To keep a sharp eye on what is “right” in software development, here are a few rules I agree with.
When working on code, these are priorities:
- Failing CI
- User reported bugs.
- Self reported bugs.
- New features.
Where to fix
Solve bugs and dependencies in the lowest level possible. From low to high:
- Package management.
- Configuration management.
A package should be able to autonomously:
A configuration management contains:
- References to packages.
- Configuration files.
- Commands to activate configuration.
- A method to persistently enable software.
- Code should be understandable by anybody. If it’s to difficult to draw on a single piece of paper, simplify it.
- Code (RPM, playbook, etc) serves the smallest functionality possible.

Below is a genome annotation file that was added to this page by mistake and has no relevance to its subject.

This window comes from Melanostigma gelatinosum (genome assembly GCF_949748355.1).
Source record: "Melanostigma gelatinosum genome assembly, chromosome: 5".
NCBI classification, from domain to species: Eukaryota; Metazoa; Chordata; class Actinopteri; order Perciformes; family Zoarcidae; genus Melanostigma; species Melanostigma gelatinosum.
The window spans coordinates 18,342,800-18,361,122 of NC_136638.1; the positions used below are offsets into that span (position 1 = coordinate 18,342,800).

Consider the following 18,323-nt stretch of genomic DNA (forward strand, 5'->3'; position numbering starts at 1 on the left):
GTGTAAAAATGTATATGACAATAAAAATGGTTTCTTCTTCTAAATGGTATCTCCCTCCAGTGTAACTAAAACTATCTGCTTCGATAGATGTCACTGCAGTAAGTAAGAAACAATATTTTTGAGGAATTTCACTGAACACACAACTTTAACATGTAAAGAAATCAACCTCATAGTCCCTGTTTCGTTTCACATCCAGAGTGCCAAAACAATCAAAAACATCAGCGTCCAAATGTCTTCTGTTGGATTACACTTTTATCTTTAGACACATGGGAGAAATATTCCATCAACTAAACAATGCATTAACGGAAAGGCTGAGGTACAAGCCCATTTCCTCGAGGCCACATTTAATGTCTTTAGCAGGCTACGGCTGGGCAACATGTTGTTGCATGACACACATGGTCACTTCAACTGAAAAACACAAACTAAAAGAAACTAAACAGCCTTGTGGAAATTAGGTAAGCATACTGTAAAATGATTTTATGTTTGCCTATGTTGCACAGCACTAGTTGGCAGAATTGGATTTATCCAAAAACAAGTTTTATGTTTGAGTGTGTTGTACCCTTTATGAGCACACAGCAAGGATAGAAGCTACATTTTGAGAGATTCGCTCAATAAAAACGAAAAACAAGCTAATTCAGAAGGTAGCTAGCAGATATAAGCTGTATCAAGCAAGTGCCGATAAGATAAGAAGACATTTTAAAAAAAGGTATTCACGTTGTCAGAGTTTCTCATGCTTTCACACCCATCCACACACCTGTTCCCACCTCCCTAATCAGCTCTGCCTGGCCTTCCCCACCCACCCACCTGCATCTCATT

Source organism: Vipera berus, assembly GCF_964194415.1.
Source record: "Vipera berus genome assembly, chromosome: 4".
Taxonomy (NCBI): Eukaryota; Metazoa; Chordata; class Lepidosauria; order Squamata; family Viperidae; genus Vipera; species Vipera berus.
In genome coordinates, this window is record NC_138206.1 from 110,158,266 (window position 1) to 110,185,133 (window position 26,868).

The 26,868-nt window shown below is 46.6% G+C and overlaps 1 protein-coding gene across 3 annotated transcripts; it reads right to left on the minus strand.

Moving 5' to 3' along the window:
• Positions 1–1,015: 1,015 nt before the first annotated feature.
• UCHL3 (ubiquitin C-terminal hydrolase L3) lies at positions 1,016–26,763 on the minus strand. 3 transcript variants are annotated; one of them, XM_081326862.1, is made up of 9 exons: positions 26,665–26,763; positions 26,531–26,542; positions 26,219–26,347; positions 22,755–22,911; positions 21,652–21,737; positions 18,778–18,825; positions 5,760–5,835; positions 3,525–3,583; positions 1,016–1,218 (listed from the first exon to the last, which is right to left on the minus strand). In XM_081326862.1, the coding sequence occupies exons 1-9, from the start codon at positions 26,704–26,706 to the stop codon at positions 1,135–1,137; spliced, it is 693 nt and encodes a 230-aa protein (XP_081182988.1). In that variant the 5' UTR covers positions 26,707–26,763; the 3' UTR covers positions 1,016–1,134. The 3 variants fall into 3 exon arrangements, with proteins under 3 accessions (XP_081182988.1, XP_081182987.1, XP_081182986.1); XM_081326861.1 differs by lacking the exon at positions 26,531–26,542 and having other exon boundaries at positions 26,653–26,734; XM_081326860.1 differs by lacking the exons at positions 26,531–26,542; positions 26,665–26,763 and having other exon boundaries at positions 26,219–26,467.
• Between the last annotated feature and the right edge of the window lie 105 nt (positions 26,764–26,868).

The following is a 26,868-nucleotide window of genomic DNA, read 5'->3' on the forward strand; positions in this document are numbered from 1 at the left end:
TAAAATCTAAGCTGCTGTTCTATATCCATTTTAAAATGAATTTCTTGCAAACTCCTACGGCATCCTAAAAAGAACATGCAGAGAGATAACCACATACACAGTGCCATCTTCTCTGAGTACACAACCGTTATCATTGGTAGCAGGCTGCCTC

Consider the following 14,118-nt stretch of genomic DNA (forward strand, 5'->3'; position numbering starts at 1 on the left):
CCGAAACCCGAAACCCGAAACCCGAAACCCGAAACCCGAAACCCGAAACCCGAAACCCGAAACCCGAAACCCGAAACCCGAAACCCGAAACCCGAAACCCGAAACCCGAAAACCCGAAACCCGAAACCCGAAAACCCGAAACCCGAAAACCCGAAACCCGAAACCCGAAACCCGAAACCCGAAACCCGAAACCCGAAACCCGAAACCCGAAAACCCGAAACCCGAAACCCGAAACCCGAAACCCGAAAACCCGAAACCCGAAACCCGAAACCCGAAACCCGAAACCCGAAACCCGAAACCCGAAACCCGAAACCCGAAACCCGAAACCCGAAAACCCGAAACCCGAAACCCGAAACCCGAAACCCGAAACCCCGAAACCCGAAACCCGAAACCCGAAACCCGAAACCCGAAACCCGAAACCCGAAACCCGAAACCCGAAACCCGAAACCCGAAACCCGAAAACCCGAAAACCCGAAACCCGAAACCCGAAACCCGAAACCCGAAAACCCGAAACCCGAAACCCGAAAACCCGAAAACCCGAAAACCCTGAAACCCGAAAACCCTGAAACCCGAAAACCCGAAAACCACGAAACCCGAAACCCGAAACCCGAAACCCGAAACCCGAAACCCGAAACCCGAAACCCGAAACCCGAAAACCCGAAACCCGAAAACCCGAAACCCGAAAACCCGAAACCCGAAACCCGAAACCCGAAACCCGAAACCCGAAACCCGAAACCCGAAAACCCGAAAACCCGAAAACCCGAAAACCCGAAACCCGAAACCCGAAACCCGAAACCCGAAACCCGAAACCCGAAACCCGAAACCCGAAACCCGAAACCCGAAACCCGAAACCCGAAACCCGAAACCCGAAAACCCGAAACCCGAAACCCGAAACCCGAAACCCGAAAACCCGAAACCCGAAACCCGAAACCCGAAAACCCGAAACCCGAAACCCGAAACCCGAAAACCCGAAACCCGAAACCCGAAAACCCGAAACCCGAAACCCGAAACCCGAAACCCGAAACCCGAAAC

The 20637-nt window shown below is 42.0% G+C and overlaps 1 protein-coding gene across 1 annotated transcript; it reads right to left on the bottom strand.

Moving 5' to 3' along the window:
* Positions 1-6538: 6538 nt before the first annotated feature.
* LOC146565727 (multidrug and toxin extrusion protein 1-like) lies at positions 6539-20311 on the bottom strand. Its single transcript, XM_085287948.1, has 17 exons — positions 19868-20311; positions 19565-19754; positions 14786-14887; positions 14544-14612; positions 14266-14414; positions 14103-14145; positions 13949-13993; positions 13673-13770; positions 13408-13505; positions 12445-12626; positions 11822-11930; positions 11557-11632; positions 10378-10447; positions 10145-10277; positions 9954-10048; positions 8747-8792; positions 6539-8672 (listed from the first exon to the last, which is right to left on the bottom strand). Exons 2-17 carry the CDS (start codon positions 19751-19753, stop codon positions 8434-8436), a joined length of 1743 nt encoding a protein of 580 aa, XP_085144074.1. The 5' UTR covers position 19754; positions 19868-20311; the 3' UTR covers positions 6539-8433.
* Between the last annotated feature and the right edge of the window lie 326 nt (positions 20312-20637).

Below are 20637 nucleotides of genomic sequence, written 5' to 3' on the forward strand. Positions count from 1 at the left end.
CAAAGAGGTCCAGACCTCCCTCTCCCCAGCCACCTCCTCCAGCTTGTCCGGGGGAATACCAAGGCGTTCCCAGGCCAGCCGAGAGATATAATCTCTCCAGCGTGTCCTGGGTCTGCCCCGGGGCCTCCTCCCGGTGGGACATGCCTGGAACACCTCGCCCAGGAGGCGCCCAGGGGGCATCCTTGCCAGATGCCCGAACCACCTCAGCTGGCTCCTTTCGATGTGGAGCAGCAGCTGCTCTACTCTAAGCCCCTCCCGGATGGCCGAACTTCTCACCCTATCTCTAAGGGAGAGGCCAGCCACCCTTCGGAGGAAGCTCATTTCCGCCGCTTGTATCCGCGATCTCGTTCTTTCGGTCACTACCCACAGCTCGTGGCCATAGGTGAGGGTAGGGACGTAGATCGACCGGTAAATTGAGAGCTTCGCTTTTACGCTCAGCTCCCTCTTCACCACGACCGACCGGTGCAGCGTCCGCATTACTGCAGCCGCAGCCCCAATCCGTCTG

- Push complexity to locations that users will not be bothered, keep the “interface” as simple as possible.
- Start with code that barely works. That means some assumptions will be made.
Use dependencies when absolutely required, in other words: only use dependencies when two entities have no value without each other. This ensures:
- Code can be reused maximally.
- Code can be forked.
- Assumptions are left over to the integrator.
Keep the smallest (testable) related code in a repository. This ensures autonomous development, most independent testing and easy collaboration.
There are multiple types of code:
- The code for the application - Typically Python, C, PHP, etc.
- Code packaging - Typically RPM, NPM, or PIP.
- Code for configuration - Typically Ansible or Puppet.
- The pipeline - Typically Travis-CI or GitLab-CI.
- Test code - Typically Ansible playbooks, bats, goss or bash.
Testing (integration) happens on an environment that’s production-like.
Also; see my purpose